By Ed Martin
One Life to Live showed me something last week that I haven’t seen in 30 years of soap viewing: A mass wedding of two dozen gay couples. This show has pushed the envelope in a number of crazy ways since the ‘70s, sending its characters to heaven, to an underground city and careening through time. What a pleasure it was
OLTL‘s comedic elements are greatly appreciated and should not be taken for granted. Daytime executives and show-runners seem to have forgotten that funny characters and comic set pieces were de rigueur during the glory years of General Hospital and Days of Our Lives, the two soaps that commanded the largest young audiences (while keeping veteran viewers engaged, as well) during the genre’s heyday.
to see the show execute a storyline that was out of the ordinary without being out of this world. It was a stunt, to be sure, but despite certain controversial undertones it made for a rich viewing experience laced with drama, comedy and romance.
One of the best things about this event was the way in which it became a point of intersection for several characters’ stories, advancing some of them while enhancing others. That is the kind of outstanding story
SURPRISE SMOOCH: Scott Evans as Oliver Fish (left), Brett Claywell as Kyle Lewis
construction those of us who continue to complain about the critical condition of soaps today versus the ‘70s and ‘80s used to enjoy on a regular basis.
But the thing I will remember most about it — indeed, about much of OLTL last week — is the fun I had watching the eccentric characters and moments of inspired humor that were sprinkled throughout some otherwise very serious drama. That fun included Marco and Cole pretending to be gay in response to nasty comments from people who had gathered to protest the ceremony, Roxy (the invaluable Ilene Kristen) planting a big smooch on the loudest and most obnoxious female protester (played by Xanadu scene-stealer Jackie Hoffman) and the woman’s brief spontaneous smile that followed, and David’s goofy anxiety when forced to watch his beloved Dorian prepare to marry a woman simply to try and win the support of the town’s gay and lesbian community in its mayoral election. (Tuc Watkins, as the dim, dashing, manipulative cad David Vickers, is this show’s most important comic asset. What a shame that he isn’t utilized to similar humorous effect in the role of gay lawyer Bob Hunter on Desperate Housewives.)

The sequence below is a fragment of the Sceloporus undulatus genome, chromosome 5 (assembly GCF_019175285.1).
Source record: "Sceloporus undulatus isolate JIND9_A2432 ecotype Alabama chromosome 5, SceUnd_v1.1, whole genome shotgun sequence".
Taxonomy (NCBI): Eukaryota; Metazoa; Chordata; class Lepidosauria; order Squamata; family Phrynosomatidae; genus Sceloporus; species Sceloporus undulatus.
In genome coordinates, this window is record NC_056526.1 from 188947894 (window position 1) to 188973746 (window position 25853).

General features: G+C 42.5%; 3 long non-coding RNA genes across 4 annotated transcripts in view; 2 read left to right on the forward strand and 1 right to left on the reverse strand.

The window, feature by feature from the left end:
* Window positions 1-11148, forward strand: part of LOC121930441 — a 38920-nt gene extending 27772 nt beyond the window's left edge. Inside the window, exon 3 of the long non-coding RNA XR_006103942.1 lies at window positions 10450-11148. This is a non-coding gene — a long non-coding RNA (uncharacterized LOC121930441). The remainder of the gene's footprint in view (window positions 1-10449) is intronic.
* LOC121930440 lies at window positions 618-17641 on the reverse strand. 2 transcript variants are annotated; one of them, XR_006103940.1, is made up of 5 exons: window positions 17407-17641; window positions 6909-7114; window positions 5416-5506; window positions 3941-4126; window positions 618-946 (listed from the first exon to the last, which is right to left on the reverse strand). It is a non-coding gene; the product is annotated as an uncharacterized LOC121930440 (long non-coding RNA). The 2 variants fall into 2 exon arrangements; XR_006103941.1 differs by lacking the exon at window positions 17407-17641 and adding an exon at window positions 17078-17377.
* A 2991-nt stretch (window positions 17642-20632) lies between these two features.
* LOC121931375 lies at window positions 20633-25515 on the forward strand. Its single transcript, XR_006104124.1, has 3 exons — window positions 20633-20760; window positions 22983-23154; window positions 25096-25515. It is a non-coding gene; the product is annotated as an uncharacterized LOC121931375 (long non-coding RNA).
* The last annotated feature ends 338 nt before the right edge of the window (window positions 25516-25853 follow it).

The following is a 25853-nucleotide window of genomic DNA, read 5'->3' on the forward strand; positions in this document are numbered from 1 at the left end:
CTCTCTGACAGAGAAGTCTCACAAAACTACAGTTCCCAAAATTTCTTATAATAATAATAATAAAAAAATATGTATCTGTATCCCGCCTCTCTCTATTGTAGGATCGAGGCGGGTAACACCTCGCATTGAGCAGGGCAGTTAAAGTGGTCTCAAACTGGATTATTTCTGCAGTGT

Meanwhile, in a separate storyline, there was more unexpected humor in the introduction of Neville, the new butler for the London-based Buchanans and the cousin of the family’s all-knowing and ever-wise stateside manservant Nigel Bartholomew-Smythe. Peter Bartlett, who plays both roles, was clearly having a ball, especially when made up as the bespectacled, big-toothed Neville, who could pass for Austin Powers’ older brother. (Note from Marlena: My beagle puppy Nigel Bartholomew Smythe –lovingly named in honor of both the original American character and his portrayer, Peter Bartlett — ran and hid under my couch when he saw Brit Neville and his buck teeth!)
Given the arch seriousness of so many soap stories today, on OLTL and elsewhere, all of these comedic elements were greatly appreciated and should not be taken for granted. Daytime executives and show-runners seem to have forgotten that funny characters and comic set pieces were de rigueur during the glory years of General Hospital and Days of Our Lives, the two soaps that commanded the largest young audiences (while keeping veteran viewers engaged, as well) during the genre’s heyday.
I’d also like to compliment OLTL for the seemingly effortless diversity of its multi-generational canvas and storytelling. It is damn near impossible to watch an entire episode of this show and not see people of different age groups and ethnic backgrounds caught up in the drama of it all (outlandish, intimate or otherwise) while being true to their particular social, cultural and economic backgrounds.
And speaking of sublime narrative inclusiveness, I’m half hoping that young Matthew never gets out of his wheelchair. I don’t mean to sound cruel, but I would like to see the OLTL producers and writers rise to the challenge of continuously creating compelling stories for a physically challenged character as he matures from adolescence to adulthood.
From what I have seen in their handling of sensitive gay issues I am certain they are up to the task. I also hope they will keep young medical technician Kyle Lewis and intrepid officer Oliver Fish (very well played by Brett Claywell and Scott Evans, respectively) on their canvas and continue to find ways to integrate an adult gay couple into the ongoing action. This could do a lot to draw in young viewers who have grown up watching the inclusive drama of MTV’s The Real World – or those who have grown tired of the relative dullness of the Luke and Noah story over on As the World Turns.
Ed Martin is a veteran television journalist who writes for many national publications and websites. He blogs regularly at mediabizblogger.com.